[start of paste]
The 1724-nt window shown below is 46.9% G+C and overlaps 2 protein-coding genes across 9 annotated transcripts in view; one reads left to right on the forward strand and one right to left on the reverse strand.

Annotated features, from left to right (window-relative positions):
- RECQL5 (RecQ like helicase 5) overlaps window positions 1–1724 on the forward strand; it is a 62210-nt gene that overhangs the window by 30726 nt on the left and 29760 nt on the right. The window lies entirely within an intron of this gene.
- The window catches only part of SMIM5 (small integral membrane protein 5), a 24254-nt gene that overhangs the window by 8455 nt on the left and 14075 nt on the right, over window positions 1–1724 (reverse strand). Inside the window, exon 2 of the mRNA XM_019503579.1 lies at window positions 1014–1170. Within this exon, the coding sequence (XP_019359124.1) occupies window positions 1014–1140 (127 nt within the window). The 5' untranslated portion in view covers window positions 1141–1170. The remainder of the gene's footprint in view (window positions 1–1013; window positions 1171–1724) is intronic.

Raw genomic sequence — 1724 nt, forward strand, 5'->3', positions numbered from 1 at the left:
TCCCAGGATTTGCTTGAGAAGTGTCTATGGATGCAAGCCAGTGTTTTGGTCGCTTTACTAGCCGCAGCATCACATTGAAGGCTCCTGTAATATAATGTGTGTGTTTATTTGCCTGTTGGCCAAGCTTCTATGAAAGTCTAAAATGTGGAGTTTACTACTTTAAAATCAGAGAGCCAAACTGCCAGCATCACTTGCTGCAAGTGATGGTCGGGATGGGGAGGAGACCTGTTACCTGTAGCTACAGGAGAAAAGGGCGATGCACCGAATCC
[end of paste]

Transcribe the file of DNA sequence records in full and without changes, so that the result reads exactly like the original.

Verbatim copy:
The 1724-nt window shown below is 46.9% G+C and overlaps 2 protein-coding genes across 9 annotated transcripts in view; one reads left to right on the forward strand and one right to left on the reverse strand.

Annotated features, from left to right (window-relative positions):
- RECQL5 (RecQ like helicase 5) overlaps window positions 1–1724 on the forward strand; it is a 62210-nt gene that overhangs the window by 30726 nt on the left and 29760 nt on the right. The window lies entirely within an intron of this gene.
- The window catches only part of SMIM5 (small integral membrane protein 5), a 24254-nt gene that overhangs the window by 8455 nt on the left and 14075 nt on the right, over window positions 1–1724 (reverse strand). Inside the window, exon 2 of the mRNA XM_019503579.1 lies at window positions 1014–1170. Within this exon, the coding sequence (XP_019359124.1) occupies window positions 1014–1140 (127 nt within the window). The 5' untranslated portion in view covers window positions 1141–1170. The remainder of the gene's footprint in view (window positions 1–1013; window positions 1171–1724) is intronic.

Raw genomic sequence — 1724 nt, forward strand, 5'->3', positions numbered from 1 at the left:
TCCCAGGATTTGCTTGAGAAGTGTCTATGGATGCAAGCCAGTGTTTTGGTCGCTTTACTAGCCGCAGCATCACATTGAAGGCTCCTGTAATATAATGTGTGTGTTTATTTGCCTGTTGGCCAAGCTTCTATGAAAGTCTAAAATGTGGAGTTTACTACTTTAAAATCAGAGAGCCAAACTGCCAGCATCACTTGCTGCAAGTGATGGTCGGGATGGGGAGGAGACCTGTTACCTGTAGCTACAGGAGAAAAGGGCGATGCACCGAATCC